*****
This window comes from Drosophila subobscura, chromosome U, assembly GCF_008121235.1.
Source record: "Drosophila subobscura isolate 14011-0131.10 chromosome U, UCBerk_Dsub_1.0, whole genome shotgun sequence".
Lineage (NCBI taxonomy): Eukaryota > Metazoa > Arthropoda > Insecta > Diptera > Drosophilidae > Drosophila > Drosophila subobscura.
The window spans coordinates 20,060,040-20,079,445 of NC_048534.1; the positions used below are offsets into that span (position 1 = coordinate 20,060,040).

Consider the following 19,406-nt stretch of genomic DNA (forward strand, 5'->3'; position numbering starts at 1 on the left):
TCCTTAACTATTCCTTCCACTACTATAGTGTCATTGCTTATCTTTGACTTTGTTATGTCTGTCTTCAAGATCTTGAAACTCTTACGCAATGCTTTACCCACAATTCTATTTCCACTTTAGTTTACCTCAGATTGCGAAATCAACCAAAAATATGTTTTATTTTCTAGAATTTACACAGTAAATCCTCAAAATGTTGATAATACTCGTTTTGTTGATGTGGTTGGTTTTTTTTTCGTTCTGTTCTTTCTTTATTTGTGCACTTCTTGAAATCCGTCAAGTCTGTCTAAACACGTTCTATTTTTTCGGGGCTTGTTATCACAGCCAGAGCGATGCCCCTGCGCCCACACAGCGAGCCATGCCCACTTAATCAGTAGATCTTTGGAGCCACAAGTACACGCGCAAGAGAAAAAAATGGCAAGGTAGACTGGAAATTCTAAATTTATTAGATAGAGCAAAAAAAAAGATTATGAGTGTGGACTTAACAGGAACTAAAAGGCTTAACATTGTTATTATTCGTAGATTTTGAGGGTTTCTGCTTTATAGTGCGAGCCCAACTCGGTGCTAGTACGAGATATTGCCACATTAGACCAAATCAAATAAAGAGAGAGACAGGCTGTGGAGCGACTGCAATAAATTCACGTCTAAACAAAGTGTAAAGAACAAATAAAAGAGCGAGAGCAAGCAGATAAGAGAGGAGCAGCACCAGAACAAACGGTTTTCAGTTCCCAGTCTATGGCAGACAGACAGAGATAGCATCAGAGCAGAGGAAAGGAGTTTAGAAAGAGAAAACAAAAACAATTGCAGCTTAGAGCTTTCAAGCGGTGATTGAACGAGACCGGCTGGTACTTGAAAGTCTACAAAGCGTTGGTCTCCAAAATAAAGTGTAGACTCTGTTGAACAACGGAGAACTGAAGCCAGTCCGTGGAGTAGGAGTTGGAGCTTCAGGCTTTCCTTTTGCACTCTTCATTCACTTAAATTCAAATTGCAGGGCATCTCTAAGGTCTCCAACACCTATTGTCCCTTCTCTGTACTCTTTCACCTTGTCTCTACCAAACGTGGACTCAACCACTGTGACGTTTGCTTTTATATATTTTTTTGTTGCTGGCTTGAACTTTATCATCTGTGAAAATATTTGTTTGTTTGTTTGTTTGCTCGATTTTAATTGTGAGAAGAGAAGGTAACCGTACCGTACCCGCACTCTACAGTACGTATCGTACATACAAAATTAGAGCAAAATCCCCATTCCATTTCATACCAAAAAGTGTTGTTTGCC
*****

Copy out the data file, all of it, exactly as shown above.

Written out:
This window comes from Drosophila subobscura, chromosome U, assembly GCF_008121235.1.
Source record: "Drosophila subobscura isolate 14011-0131.10 chromosome U, UCBerk_Dsub_1.0, whole genome shotgun sequence".
Lineage (NCBI taxonomy): Eukaryota > Metazoa > Arthropoda > Insecta > Diptera > Drosophilidae > Drosophila > Drosophila subobscura.
The window spans coordinates 20,060,040-20,079,445 of NC_048534.1; the positions used below are offsets into that span (position 1 = coordinate 20,060,040).

Consider the following 19,406-nt stretch of genomic DNA (forward strand, 5'->3'; position numbering starts at 1 on the left):
TCCTTAACTATTCCTTCCACTACTATAGTGTCATTGCTTATCTTTGACTTTGTTATGTCTGTCTTCAAGATCTTGAAACTCTTACGCAATGCTTTACCCACAATTCTATTTCCACTTTAGTTTACCTCAGATTGCGAAATCAACCAAAAATATGTTTTATTTTCTAGAATTTACACAGTAAATCCTCAAAATGTTGATAATACTCGTTTTGTTGATGTGGTTGGTTTTTTTTTCGTTCTGTTCTTTCTTTATTTGTGCACTTCTTGAAATCCGTCAAGTCTGTCTAAACACGTTCTATTTTTTCGGGGCTTGTTATCACAGCCAGAGCGATGCCCCTGCGCCCACACAGCGAGCCATGCCCACTTAATCAGTAGATCTTTGGAGCCACAAGTACACGCGCAAGAGAAAAAAATGGCAAGGTAGACTGGAAATTCTAAATTTATTAGATAGAGCAAAAAAAAAGATTATGAGTGTGGACTTAACAGGAACTAAAAGGCTTAACATTGTTATTATTCGTAGATTTTGAGGGTTTCTGCTTTATAGTGCGAGCCCAACTCGGTGCTAGTACGAGATATTGCCACATTAGACCAAATCAAATAAAGAGAGAGACAGGCTGTGGAGCGACTGCAATAAATTCACGTCTAAACAAAGTGTAAAGAACAAATAAAAGAGCGAGAGCAAGCAGATAAGAGAGGAGCAGCACCAGAACAAACGGTTTTCAGTTCCCAGTCTATGGCAGACAGACAGAGATAGCATCAGAGCAGAGGAAAGGAGTTTAGAAAGAGAAAACAAAAACAATTGCAGCTTAGAGCTTTCAAGCGGTGATTGAACGAGACCGGCTGGTACTTGAAAGTCTACAAAGCGTTGGTCTCCAAAATAAAGTGTAGACTCTGTTGAACAACGGAGAACTGAAGCCAGTCCGTGGAGTAGGAGTTGGAGCTTCAGGCTTTCCTTTTGCACTCTTCATTCACTTAAATTCAAATTGCAGGGCATCTCTAAGGTCTCCAACACCTATTGTCCCTTCTCTGTACTCTTTCACCTTGTCTCTACCAAACGTGGACTCAACCACTGTGACGTTTGCTTTTATATATTTTTTTGTTGCTGGCTTGAACTTTATCATCTGTGAAAATATTTGTTTGTTTGTTTGTTTGCTCGATTTTAATTGTGAGAAGAGAAGGTAACCGTACCGTACCCGCACTCTACAGTACGTATCGTACATACAAAATTAGAGCAAAATCCCCATTCCATTTCATACCAAAAAGTGTTGTTTGCC